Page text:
Democratic New York Rep. Alexandria Ocasio-Cortez made the baseless claim on Wednesday that nobody would be “heartbroken” to lose their private health insurance in favor of Medicare for All, The Washington Free Beacon reported.
Bloomberg political reporter Sahil Kapur first reported on the freshman lawmaker’s comments.
“@AOC, asked about warnings from Joe Biden on Medicare for All, says nobody is ‘heartbroken’ at the idea of losing private insurance,” Kapur tweeted.
.@AOC, asked about warnings from Joe Biden on Medicare for All, says nobody is “heartbroken” at the idea of losing private insurance.
“People like their health care, they like their doctor,” she says. “But I’d be interested in what the public polling on Aetna would look like.”
— Sahil Kapur (@sahilkapur) July 17, 2019
A Henry J. Kaiser Family Foundation poll found Ocasio-Cortez’s claim to be inaccurate.
The poll showed that the majority of Americans would not support Medicare for All if it meant losing private health insurance.
Though 56% of respondents initially supported Medicare for All, when the same group of respondents were told that the plan would eliminate private insurance, 58% were against the proposal.
The poll also found that most voters would prefer incremental changes to the current health care system, including Medicare buy-in plans for people between the ages of 50 and 64.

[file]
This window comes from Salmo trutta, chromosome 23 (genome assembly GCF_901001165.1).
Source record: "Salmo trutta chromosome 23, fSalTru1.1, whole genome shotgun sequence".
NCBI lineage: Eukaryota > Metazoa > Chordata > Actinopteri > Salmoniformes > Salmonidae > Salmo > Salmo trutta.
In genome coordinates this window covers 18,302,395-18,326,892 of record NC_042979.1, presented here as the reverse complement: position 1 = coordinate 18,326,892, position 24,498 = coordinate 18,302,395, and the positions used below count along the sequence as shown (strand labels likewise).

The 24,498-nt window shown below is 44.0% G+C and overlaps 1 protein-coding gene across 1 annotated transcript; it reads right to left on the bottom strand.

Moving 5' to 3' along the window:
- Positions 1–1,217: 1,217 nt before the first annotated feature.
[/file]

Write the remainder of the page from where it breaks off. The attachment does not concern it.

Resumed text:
On Monday, Democratic presidential candidate and former Vice President Joe Biden released his health care plan, which builds on changes made during the Obama administration.
Biden’s proposal would allow Americans to buy into a public health plan similar to Medicare but would not eliminate private plans.
The former VP’s plan aligns with the Kaiser Family Foundation poll, which showed that 51 percent of Democrats would prefer to see politicians focus their efforts on improving the Affordable Care Act.
This week, Democratic presidential candidate Sen. Bernie Sanders of Vermont said that expanding Medicare coverage to every American would cost as much as $40 trillion over the course of a decade.
Sanders admitted that, in order to pay for the program, he would raise taxes for the middle class.
The life-long socialist also said “there will be pain” during the transition to single-payer health care.
Several Democratic presidential hopefuls have joined Sanders in advocating for Medicare for All.
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